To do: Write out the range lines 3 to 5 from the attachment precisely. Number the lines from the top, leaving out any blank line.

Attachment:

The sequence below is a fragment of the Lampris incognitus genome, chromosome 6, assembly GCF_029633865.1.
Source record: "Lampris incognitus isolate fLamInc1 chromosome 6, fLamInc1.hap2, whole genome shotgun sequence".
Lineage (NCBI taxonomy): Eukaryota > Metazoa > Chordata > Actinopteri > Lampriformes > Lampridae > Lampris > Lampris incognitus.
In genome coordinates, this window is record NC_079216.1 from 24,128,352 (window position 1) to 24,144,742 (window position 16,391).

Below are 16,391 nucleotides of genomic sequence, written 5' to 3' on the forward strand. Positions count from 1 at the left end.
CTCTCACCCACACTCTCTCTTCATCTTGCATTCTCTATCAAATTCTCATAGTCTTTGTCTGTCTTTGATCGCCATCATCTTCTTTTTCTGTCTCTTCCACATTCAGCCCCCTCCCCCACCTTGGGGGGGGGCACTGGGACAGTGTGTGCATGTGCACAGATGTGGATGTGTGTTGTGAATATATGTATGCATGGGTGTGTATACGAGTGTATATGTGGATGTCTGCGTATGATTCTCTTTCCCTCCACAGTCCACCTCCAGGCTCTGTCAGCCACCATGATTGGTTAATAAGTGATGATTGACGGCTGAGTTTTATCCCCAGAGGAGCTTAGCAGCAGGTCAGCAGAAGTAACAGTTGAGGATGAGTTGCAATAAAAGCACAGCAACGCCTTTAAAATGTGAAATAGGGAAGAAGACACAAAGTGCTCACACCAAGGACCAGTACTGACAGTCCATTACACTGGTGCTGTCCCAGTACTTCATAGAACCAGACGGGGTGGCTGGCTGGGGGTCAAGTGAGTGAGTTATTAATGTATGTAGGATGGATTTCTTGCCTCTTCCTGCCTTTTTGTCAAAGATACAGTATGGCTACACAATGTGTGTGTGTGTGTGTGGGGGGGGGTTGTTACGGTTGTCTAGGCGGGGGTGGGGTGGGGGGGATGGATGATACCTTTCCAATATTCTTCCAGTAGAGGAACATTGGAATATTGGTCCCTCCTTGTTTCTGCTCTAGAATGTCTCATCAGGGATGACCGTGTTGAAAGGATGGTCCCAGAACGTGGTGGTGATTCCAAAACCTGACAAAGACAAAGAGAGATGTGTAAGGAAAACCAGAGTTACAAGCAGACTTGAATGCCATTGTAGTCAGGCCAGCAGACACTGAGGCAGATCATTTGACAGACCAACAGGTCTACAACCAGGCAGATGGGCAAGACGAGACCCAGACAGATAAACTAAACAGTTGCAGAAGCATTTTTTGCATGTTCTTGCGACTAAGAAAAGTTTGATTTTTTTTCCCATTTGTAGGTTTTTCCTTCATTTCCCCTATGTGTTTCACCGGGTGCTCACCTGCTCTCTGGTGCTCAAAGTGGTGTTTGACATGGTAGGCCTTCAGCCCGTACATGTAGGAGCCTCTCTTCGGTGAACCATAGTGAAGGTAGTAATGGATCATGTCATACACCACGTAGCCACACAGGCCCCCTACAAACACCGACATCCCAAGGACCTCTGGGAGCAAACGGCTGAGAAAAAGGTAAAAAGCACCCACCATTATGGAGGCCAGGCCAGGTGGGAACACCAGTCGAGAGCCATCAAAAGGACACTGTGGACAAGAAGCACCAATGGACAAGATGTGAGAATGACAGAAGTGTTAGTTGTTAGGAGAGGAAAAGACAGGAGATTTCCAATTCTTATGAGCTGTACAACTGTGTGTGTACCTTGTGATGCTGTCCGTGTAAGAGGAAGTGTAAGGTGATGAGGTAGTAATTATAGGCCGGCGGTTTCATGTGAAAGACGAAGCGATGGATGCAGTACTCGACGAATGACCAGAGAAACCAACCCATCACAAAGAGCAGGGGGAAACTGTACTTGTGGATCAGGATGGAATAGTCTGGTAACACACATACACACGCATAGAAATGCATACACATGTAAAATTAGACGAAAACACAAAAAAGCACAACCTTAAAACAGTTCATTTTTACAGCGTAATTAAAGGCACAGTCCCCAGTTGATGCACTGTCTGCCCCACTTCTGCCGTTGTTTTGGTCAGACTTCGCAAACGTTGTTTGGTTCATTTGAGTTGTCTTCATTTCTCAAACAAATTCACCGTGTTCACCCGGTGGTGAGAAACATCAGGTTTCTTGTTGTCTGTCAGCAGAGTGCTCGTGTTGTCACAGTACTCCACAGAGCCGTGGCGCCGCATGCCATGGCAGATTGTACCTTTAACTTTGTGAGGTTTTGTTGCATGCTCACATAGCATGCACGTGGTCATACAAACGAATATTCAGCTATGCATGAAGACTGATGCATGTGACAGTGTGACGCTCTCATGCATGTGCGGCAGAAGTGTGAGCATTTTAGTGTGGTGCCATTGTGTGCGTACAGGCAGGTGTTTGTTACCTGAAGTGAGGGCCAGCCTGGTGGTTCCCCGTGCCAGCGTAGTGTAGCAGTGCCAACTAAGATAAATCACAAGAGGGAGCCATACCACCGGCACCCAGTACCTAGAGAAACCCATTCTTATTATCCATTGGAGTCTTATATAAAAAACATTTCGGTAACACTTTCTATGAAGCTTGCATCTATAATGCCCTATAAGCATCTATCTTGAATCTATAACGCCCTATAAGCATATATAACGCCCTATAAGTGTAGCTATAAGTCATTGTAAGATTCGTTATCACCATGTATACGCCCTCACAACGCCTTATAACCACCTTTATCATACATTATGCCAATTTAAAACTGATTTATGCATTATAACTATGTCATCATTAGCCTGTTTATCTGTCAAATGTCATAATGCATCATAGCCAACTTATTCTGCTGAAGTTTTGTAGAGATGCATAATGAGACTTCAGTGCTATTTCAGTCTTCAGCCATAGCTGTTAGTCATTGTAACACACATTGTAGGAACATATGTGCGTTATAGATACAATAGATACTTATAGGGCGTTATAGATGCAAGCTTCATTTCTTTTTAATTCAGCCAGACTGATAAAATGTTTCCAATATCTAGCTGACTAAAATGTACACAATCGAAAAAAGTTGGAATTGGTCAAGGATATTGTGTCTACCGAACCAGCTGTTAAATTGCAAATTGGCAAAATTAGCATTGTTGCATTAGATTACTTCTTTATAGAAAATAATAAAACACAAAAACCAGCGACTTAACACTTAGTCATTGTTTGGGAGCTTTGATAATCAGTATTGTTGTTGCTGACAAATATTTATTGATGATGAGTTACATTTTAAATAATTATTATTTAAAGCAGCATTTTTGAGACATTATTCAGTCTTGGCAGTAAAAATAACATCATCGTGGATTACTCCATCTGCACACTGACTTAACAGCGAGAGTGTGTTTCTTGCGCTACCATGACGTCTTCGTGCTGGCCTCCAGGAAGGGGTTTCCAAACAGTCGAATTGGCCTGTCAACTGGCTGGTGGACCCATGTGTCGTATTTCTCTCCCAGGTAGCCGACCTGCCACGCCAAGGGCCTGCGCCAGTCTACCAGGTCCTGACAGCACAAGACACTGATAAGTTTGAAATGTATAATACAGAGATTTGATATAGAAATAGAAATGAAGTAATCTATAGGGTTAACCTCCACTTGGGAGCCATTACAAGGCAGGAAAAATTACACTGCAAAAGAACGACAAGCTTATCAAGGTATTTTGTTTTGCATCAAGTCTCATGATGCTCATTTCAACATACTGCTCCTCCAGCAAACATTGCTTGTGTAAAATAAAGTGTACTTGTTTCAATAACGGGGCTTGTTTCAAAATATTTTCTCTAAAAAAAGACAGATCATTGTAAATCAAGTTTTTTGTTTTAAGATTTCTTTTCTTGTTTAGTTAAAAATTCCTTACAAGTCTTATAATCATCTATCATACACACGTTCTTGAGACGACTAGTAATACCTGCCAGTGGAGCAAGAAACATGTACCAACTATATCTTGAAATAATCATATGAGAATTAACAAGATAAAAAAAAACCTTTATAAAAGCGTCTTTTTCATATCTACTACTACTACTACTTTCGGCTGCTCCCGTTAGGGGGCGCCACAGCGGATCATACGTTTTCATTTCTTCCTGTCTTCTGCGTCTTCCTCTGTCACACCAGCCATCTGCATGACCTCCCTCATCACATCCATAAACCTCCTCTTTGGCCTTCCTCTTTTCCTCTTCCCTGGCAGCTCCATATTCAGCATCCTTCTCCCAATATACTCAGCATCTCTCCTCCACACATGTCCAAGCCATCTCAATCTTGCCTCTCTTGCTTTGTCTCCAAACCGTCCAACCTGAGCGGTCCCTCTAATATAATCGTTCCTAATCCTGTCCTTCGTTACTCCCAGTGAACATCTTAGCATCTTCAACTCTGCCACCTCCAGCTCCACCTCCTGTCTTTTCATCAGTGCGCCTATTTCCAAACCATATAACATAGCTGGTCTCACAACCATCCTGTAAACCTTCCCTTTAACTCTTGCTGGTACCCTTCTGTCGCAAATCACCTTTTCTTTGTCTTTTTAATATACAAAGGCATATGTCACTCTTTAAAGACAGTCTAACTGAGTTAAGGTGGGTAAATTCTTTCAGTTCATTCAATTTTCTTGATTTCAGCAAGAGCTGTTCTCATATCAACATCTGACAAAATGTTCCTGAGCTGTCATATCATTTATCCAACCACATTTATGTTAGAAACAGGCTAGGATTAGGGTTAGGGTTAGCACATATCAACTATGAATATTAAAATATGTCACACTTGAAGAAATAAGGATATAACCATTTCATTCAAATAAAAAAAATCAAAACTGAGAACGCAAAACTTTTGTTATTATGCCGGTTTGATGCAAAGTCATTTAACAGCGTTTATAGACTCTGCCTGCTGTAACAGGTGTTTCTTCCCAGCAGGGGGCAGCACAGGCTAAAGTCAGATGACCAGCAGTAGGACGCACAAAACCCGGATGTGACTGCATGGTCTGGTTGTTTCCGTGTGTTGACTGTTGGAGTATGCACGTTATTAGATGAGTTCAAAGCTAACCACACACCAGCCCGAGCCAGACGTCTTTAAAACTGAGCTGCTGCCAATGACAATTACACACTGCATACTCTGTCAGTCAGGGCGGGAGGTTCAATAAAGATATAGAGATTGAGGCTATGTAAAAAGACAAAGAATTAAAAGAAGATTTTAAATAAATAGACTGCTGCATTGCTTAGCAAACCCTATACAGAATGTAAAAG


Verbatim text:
Lineage (NCBI taxonomy): Eukaryota > Metazoa > Chordata > Actinopteri > Lampriformes > Lampridae > Lampris > Lampris incognitus.
In genome coordinates, this window is record NC_079216.1 from 24,128,352 (window position 1) to 24,144,742 (window position 16,391).

Below are 16,391 nucleotides of genomic sequence, written 5' to 3' on the forward strand. Positions count from 1 at the left end.